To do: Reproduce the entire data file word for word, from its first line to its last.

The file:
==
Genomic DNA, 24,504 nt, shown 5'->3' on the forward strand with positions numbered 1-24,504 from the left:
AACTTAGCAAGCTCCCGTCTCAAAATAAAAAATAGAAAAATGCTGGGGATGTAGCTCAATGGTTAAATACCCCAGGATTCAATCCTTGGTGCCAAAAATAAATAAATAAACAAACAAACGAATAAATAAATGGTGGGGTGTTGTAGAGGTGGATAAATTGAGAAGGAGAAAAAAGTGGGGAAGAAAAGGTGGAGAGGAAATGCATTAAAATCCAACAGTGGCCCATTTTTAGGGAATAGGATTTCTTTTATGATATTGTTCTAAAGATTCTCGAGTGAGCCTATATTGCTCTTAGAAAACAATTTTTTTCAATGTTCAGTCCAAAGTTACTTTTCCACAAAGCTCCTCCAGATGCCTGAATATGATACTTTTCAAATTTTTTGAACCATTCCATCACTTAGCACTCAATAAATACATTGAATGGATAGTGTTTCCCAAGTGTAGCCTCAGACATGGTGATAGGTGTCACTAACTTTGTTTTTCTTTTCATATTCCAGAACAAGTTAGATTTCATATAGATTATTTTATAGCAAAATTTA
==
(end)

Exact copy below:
Genomic DNA, 24,504 nt, shown 5'->3' on the forward strand with positions numbered 1-24,504 from the left:
AACTTAGCAAGCTCCCGTCTCAAAATAAAAAATAGAAAAATGCTGGGGATGTAGCTCAATGGTTAAATACCCCAGGATTCAATCCTTGGTGCCAAAAATAAATAAATAAACAAACAAACGAATAAATAAATGGTGGGGTGTTGTAGAGGTGGATAAATTGAGAAGGAGAAAAAAGTGGGGAAGAAAAGGTGGAGAGGAAATGCATTAAAATCCAACAGTGGCCCATTTTTAGGGAATAGGATTTCTTTTATGATATTGTTCTAAAGATTCTCGAGTGAGCCTATATTGCTCTTAGAAAACAATTTTTTTCAATGTTCAGTCCAAAGTTACTTTTCCACAAAGCTCCTCCAGATGCCTGAATATGATACTTTTCAAATTTTTTGAACCATTCCATCACTTAGCACTCAATAAATACATTGAATGGATAGTGTTTCCCAAGTGTAGCCTCAGACATGGTGATAGGTGTCACTAACTTTGTTTTTCTTTTCATATTCCAGAACAAGTTAGATTTCATATAGATTATTTTATAGCAAAATTTA